Steve Jobs had no shortage of techniques that made him the leader that started Apple, and reversed its misfortunes in its later years. Still, one has always stood out to me: through a combination of willpower, hope, charm, perseverance, and pressure—and probably some phrases that could fit into a poem about hope (“Real artists ship” being the most famous)—Jobs got people to do what they thought would be impossible.
This might be as simple as creating software in really tight timelines, or flawlessly presenting an unready prototype. His teammates called this his reality distortion field. It works because, as Molly Wortham writes in The Man on Whom Nothing was Lost, “Self-perception is at the heart of life, not objective fact.” Jobs was a master at getting people to change their self-perception of what was possible.
Our collective reverence for Jobs has made many leaders emulate him. Jack Dorsey was compared to Steve Jobs when he returned to Twitter as CEO, Elizabeth Holmes tried implementing the things Steve Jobs would do as well—down to the wearing the same turtleneck.
But, most of us are not Jobs. No matter how we try to wield things like the reality distortion field, it just doesn’t work. I’ve seen all too often the costs of reality distortion done poorly in the workplace: missed deadlines, overoptimistic plans, and its effects on corporate culture.
Hope is a key virtue in this type of reality distortion, which we call positive thinking. But sometimes, I wonder if hope is indeed as helpful as we give it credit for. Of course, we need to believe something is possible for us to even try. But, hope can also be seen as a short-term play that often plants the seed of despair. When things inevitably go wrong, despair is the natural counterbalance to hope.
A couple of weeks ago, I read this poem in the Tao Te Ching by Lao Tzu (Stephen Mitchell translation):
Success is as dangerous as failure.
Hope is as hollow as fear.
What does it mean that success is as dangerous as failure?
Whether you go up the ladder or down it,
your position is shaky.
When you stand with your two feet on the ground,
you will always keep your balance.
What does it mean that hope is as hollow as fear?
Hope and fear are both phantoms
that arise from thinking of the self.
When we don’t see the self as self,
what do we have to fear?
See the world as your self.
Have faith in the way things are.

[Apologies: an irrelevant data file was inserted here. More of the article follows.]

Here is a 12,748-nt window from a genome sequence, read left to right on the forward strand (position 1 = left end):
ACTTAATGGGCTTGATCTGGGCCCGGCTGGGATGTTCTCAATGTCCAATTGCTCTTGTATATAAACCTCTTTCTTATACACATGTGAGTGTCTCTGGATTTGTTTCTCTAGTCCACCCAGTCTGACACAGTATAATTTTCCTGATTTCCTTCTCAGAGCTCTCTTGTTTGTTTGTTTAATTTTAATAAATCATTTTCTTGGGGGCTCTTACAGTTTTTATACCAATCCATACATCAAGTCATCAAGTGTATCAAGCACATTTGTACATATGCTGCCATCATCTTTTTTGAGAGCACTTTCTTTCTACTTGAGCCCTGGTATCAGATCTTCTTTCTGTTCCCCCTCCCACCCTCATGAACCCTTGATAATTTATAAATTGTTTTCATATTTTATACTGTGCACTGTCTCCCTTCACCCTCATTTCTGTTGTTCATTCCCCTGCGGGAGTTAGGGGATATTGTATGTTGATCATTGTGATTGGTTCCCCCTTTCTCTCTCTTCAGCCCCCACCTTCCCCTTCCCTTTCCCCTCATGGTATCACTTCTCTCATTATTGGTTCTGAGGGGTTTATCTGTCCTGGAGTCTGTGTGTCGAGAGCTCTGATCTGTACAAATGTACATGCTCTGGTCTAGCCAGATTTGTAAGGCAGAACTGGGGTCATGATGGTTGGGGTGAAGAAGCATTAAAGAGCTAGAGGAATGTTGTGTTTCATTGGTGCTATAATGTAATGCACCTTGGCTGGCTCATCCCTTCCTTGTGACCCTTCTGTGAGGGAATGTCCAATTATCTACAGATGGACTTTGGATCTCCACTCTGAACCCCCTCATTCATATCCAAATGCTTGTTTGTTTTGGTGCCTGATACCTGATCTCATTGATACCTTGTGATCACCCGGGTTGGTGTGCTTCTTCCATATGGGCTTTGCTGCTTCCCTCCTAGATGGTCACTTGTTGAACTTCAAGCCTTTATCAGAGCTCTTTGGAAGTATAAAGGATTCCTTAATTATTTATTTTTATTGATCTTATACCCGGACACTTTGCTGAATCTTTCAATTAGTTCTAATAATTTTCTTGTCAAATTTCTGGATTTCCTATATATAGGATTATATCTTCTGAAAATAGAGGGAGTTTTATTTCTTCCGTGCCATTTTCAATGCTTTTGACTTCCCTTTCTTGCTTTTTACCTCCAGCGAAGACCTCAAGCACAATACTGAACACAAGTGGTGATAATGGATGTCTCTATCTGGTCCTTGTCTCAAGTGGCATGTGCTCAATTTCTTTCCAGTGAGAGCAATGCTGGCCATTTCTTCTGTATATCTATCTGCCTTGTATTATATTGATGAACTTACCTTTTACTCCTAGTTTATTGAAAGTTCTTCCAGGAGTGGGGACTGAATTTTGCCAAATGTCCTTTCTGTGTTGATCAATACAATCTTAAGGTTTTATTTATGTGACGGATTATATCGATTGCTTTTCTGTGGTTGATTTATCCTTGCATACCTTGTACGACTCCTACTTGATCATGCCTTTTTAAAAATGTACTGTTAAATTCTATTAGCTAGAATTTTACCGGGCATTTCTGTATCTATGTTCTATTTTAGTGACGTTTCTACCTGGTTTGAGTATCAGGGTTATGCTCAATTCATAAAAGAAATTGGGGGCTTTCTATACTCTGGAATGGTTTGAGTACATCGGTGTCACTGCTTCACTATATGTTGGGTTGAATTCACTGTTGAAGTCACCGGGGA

Love the world as your self;
then you can care for all things.
One of the core themes in the Tao Te Ching is getting out of your own way. I love the image of the ladder, which seems to be how we’re wired to think about life. We constantly compare ourselves to other people we perceive to be higher or lower than us in some way. Conventional hope poems or literature convey the idea we’re constantly moving up, or will be in a better place in the future.
But, as Lao Tzu writes in this hope poem, this mental exercise of going up and down a ladder puts our minds on shaky ground. By contrast, it’s best to keep the footing of our minds on the ground. You may know Kanye West for his ego, but he’s said in more recent times, “I don’t wish to be number one anymore, I wish to be water.”
Even though we’re sometimes unable to get around or through it, we know how damaging fear can be—but Lao Tzu points out that hope isn’t too different. Both involve things we wish for ourselves in some way. We wish to avoid things we fear. We wish to attract things we hope for. But it doesn’t need to be this way. We can stop restricting our vision to ourselves, and instead widen our perspectives.
This applies at an individual level of hope. There is, for example, the way that Bob Iger defines optimism in The Ride of a Lifetime doesn’t involve hope, reality distortion, or positive thinking. It’s more about trusting yourself, your team, and improvising to match the changes of reality.
This optimism calls for an ability to focus on what matters, and to let go of what doesn’t. Faith, trust, and love, are all thematically tied together. Perhaps instead of rejecting the status quo, it’s by accepting the world and reality on its terms, that we can take the first step to changing it the way we want.
This state of no hope is, of course, different from a sense of hopelessness—which is rooted in despair and fear. No hope means letting go of hope, moving in spite of hope or a lack of it, the same way we’re taught to let go of and work through fear.
If you find yourself constantly suffering from despair—for example, your art isn’t turning out as you’d hoped—try letting go of hope instead. Instead of trying harder, try less hard. Get off the ladder, comparing yourself to anyone else or anything else. Stand on two feet, look at what’s in front of you, and put the first stroke on the canvas, the first word on the page, the first note in the recording, or the first subject in your camera.
I recommended the Tao Te Ching in my latest Best of Books newsletter. If you liked this piece, you’ll love the newsletter, in which I share three great books every month.